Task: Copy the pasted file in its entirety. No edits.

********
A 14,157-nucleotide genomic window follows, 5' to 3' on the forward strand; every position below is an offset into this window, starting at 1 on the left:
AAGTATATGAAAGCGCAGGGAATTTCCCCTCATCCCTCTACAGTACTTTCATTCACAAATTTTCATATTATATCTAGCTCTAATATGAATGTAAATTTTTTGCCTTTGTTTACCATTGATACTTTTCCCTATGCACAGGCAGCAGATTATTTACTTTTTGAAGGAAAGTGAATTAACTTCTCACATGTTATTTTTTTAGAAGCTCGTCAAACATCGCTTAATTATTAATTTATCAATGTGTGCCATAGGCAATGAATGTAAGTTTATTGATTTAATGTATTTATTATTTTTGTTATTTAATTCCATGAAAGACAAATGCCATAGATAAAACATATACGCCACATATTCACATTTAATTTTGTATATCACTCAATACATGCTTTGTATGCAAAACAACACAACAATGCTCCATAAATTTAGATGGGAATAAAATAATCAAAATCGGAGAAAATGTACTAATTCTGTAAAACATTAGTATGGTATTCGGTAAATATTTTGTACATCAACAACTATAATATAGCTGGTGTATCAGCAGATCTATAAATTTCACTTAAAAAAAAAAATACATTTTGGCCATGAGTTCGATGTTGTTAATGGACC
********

A 14,157-nucleotide genomic window follows, 5' to 3' on the forward strand; every position below is an offset into this window, starting at 1 on the left:
AAGTATATGAAAGCGCAGGGAATTTCCCCTCATCCCTCTACAGTACTTTCATTCACAAATTTTCATATTATATCTAGCTCTAATATGAATGTAAATTTTTTGCCTTTGTTTACCATTGATACTTTTCCCTATGCACAGGCAGCAGATTATTTACTTTTTGAAGGAAAGTGAATTAACTTCTCACATGTTATTTTTTTAGAAGCTCGTCAAACATCGCTTAATTATTAATTTATCAATGTGTGCCATAGGCAATGAATGTAAGTTTATTGATTTAATGTATTTATTATTTTTGTTATTTAATTCCATGAAAGACAAATGCCATAGATAAAACATATACGCCACATATTCACATTTAATTTTGTATATCACTCAATACATGCTTTGTATGCAAAACAACACAACAATGCTCCATAAATTTAGATGGGAATAAAATAATCAAAATCGGAGAAAATGTACTAATTCTGTAAAACATTAGTATGGTATTCGGTAAATATTTTGTACATCAACAACTATAATATAGCTGGTGTATCAGCAGATCTATAAATTTCACTTAAAAAAAAAAATACATTTTGGCCATGAGTTCGATGTTGTTAATGGACC